Norman Ornstein had a piece in the Washington Post railing against “death panels” in Indiana and Arizona, both of which involved Medicaid budget limits. He omitted the death panel in Oregon — perhaps because it is a liberal state? — which has explicitly rationed care under Medicaid since being allowed to conduct rationing under the Clinton administration. In Oregon, Medicaid has a list of over 700 procedures, and will cover only the number permitted by their budget, usually in the low- to mid-600s. All those procedures on the wrong side of the line are not paid for by Medicaid.
The point of Oregon’s experiment was to expand coverage at the expense of cutting off the sickest people. For example, double organ transplants have been refused. That hasn’t worked, but the state has kept its rationing scheme anyway. As a consequence, many poor Oregonians have, over the years, been denied potentially life-extending treatments. In 2008, two late-stage cancer patients were denied chemotherapy that could have extended their lives by Medicaid — but were offered payment for their assisted suicides!
What is the common thread that connects the death panels in these three states? Medicaid is a single-payer system in which budgets are limited. When the money runs out, people’s options shrink. See also, the U.K.’s NHS and, increasingly, Canada’s national health-care system, in which life-extending chemotherapy has also been restricted in some places.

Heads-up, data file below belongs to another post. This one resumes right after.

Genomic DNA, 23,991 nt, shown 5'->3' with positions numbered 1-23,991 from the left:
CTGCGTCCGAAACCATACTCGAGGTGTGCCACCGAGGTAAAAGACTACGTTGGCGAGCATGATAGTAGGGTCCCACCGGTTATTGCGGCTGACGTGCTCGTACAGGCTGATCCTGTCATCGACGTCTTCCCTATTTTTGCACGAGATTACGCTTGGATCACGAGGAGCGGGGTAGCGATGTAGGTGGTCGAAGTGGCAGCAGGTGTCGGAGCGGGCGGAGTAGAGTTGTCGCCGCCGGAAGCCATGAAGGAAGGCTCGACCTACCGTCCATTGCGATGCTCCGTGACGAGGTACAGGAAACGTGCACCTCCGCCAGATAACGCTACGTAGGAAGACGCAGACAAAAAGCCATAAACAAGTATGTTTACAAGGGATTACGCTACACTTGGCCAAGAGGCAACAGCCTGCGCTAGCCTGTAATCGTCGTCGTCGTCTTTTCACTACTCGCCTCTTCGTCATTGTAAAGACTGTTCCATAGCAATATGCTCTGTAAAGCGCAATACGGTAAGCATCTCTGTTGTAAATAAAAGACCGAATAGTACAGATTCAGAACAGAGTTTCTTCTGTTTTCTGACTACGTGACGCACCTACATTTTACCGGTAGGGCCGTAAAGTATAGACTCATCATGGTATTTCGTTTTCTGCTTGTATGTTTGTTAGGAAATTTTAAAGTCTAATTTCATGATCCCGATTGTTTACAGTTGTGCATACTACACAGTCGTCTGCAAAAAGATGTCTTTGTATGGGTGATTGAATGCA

Many Obamacare supporters see the ACA is a necessary step to the ultimate goal, a federal single-payer system. But those who are attracted to this option should learn from Indiana, Arizona, and Oregon: Government can get away with treatment restrictions that would never be countenanced within a market-based system in which regulators would be on the side of the patients, rather than the government funder. In other words, if you like death panels — as Norm Ornstein points out, although he probably missed his own message — single payer is the way to get them.
Wesley J. Smith is a senior fellow at the Discovery Institute’s Center on Human Exceptionalism and a legal consultant for the Patients Rights Council.